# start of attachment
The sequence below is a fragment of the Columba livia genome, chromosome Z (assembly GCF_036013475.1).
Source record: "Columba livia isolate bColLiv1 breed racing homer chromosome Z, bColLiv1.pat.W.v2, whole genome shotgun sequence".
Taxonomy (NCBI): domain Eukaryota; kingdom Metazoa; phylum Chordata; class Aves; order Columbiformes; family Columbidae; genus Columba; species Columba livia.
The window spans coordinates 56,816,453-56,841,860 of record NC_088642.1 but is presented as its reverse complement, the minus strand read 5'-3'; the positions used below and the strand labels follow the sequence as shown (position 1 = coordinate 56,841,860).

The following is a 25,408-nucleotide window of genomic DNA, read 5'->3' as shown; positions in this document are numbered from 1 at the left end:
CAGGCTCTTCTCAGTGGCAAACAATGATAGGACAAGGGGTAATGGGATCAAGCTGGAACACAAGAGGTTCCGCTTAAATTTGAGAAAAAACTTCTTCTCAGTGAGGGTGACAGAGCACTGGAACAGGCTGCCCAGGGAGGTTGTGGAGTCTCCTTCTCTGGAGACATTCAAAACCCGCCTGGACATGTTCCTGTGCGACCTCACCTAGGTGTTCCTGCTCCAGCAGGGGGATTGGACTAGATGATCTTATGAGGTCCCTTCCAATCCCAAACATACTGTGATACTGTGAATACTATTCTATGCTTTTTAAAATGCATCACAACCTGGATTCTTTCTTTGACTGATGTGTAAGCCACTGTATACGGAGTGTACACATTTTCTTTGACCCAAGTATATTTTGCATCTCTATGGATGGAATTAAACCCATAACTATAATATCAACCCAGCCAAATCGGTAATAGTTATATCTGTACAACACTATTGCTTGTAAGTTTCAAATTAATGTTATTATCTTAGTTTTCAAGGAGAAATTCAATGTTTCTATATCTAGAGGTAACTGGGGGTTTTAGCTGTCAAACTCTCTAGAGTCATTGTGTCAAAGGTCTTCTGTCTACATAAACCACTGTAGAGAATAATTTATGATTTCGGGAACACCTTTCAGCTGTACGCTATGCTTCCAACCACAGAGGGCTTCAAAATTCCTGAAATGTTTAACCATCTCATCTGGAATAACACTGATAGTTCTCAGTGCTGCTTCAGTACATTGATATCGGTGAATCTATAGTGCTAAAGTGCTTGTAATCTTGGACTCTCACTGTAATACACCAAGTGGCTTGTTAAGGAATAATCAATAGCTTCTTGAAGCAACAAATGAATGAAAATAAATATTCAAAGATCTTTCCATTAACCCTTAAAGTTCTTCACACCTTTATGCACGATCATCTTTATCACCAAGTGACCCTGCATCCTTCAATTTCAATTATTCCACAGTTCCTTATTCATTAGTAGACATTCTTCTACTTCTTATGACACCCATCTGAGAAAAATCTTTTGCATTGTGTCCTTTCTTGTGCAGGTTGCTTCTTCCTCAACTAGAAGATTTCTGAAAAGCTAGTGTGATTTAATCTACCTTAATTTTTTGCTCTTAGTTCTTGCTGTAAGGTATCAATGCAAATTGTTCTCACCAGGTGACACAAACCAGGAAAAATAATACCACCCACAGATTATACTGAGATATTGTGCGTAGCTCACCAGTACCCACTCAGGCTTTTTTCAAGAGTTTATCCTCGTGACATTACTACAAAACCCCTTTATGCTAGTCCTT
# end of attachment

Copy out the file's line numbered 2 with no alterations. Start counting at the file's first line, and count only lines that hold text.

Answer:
Source record: "Columba livia isolate bColLiv1 breed racing homer chromosome Z, bColLiv1.pat.W.v2, whole genome shotgun sequence".